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Pellet Therapy

young female patient smiling at female nurse

Bioidentical Hormone Pellet Therapy

Fort Sanders Women’s Specialists offers many options for relief of menopause symptoms and hormone deficiency. No single option will work for everyone – that’s why we value one-on-one care to find the best plan for you.

Bioidentical hormone pellet therapy, usually simply called pellet therapy, is the most natural way to replenish hormone levels for women and men. Implants placed under the skin consistently release small doses of bioidentical hormones like those found normally in your body. This method is simple, convenient and has one of the best safety records. Although we offer many bioidentical hormone replacement options, we believe pellets are often the optimal hormone replacement therapy. When hormones are absorbed rather than swallowed, they go directly to the tissues and are not altered by the liver.


  • Hormones are absorbed directly into bloodstream, avoiding the liver and gastrointestinal system.
  • Hormones are continuously available. 
  • Your body controls release of hormones. For example, you absorb more during exercise and stress and less when you are at rest. 
  • Pellets typically last 3-5 months, providing convenience.
  • You avoid daily application of creams or gels.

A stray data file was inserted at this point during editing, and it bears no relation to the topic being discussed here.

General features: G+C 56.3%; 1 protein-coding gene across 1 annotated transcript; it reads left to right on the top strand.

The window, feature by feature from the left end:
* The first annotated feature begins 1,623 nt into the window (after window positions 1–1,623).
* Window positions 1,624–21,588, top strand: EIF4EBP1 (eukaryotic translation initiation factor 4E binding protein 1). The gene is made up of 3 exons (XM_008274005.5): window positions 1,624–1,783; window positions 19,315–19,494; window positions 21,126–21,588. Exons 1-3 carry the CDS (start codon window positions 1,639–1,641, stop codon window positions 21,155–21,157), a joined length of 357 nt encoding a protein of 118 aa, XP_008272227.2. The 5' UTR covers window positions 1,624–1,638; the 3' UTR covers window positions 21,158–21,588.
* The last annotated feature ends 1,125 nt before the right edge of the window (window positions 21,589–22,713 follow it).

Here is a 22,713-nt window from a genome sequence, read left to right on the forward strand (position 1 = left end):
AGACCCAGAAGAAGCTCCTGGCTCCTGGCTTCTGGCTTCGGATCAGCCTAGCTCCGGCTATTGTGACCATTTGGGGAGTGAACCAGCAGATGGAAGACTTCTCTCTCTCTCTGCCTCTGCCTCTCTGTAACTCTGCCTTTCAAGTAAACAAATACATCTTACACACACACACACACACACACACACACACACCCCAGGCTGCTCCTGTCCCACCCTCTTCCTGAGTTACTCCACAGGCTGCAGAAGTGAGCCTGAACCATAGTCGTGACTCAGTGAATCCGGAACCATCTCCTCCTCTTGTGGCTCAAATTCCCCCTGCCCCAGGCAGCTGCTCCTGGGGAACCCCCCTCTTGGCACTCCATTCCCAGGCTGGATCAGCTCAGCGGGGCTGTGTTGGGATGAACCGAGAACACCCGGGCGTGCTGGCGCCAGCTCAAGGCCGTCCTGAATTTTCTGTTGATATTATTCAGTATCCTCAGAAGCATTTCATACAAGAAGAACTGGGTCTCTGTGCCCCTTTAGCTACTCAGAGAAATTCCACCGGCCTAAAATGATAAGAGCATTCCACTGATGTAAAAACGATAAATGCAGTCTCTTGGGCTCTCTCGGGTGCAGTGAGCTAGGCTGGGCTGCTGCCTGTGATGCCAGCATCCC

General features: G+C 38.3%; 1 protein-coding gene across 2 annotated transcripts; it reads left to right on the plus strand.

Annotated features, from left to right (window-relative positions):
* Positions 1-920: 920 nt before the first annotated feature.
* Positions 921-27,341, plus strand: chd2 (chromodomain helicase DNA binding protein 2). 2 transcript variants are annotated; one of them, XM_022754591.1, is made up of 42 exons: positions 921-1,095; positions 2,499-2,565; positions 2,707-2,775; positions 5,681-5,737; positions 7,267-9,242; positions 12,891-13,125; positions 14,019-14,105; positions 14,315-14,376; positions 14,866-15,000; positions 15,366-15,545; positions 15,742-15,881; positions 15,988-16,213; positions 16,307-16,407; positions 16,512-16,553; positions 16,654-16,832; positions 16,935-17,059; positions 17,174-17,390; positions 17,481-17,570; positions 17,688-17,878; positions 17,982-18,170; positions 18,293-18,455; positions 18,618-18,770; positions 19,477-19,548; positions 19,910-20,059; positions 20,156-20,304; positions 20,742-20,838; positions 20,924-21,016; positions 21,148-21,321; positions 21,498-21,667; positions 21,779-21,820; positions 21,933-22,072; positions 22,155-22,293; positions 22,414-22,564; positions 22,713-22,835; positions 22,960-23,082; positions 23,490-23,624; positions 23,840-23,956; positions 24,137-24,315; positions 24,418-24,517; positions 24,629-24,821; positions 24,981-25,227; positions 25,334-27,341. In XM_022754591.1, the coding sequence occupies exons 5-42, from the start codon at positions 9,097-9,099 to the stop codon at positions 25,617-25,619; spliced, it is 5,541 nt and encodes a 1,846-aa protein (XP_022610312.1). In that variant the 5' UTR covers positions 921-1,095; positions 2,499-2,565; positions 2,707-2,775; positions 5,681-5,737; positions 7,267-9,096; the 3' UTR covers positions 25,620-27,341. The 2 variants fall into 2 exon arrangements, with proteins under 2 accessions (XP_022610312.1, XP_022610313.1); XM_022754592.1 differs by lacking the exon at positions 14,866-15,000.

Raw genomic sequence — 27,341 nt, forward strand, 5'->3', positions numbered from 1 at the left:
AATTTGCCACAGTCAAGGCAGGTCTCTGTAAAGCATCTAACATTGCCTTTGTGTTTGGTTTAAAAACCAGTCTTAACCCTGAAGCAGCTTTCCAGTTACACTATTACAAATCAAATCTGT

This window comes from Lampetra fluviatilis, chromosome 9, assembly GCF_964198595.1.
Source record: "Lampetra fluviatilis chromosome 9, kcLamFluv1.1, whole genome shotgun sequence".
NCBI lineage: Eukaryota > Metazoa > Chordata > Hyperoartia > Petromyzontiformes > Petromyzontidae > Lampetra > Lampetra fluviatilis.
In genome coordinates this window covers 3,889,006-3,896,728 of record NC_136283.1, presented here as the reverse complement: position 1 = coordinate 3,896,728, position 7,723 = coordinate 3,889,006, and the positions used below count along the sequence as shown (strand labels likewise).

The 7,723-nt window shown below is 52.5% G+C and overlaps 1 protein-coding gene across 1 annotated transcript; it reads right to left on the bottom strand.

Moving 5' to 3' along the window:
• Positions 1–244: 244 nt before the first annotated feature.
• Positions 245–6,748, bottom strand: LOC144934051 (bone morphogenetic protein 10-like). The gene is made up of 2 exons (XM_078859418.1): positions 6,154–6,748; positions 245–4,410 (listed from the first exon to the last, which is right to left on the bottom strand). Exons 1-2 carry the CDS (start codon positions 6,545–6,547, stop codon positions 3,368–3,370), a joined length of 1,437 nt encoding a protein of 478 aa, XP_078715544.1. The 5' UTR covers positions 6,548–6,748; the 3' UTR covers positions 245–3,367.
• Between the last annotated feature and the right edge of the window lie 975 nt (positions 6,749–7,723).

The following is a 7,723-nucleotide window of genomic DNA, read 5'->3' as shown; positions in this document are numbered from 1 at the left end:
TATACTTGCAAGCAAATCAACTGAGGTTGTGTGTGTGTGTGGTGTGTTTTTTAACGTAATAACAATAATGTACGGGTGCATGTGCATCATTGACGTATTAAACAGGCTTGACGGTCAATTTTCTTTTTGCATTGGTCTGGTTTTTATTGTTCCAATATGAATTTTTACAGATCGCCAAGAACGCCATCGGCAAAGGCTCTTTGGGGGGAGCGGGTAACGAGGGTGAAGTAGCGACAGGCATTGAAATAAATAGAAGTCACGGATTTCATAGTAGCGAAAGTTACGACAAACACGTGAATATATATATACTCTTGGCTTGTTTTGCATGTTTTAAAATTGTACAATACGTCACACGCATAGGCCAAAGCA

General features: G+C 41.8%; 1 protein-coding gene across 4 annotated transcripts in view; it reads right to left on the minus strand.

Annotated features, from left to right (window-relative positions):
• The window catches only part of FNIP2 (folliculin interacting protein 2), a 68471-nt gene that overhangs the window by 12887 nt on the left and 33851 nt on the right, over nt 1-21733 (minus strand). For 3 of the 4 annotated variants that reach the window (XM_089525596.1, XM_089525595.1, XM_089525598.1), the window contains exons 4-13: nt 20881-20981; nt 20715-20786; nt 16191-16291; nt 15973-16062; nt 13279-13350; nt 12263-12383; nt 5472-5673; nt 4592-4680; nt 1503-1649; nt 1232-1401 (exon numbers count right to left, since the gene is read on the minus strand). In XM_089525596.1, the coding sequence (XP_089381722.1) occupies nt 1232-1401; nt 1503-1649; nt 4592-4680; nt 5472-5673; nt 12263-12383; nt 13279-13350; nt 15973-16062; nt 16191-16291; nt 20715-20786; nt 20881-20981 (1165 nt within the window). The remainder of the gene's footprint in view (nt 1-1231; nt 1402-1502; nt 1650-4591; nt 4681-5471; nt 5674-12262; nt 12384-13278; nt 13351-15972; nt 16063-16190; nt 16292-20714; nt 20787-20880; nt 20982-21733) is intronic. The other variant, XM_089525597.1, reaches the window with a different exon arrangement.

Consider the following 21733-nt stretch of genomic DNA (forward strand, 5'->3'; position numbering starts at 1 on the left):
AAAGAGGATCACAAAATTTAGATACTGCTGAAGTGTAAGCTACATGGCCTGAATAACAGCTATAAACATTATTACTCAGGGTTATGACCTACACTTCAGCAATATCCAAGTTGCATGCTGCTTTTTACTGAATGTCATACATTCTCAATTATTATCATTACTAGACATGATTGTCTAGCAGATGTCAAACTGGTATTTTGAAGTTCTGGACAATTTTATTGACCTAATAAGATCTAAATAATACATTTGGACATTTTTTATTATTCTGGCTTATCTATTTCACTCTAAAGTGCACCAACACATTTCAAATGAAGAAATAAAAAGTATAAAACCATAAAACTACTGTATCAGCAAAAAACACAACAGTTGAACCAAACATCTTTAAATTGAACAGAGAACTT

• Studies show this method to be best for mental clarity and sexual function.
  • Pellets are beneficial for bone density.

The pharmacies we use to compound pellets for our patients follow the strictest guidelines for safety and quality.

History of Pellet Therapy

Pellets for hormone replacement have been around since the late 1930s. However, their popularity declined starting in the 1950s with the growth of the U.S. pharmaceutical industry and the availability of the synthetic, oral hormone called Premarin. Premarin is derived from the urine of pregnant horses, which contains large quantities of estrogen-like chemicals. Premarin and the progestin Provera were the two hormones utilized in the Women’s Health Initiative study that linked certain forms of hormone replacement with an increased risk of blood clots, stroke and breast cancer. Fortunately, pellet therapy never went away, and it is now recognized as a safe and effective way to manage symptoms related to hormone deficiency.

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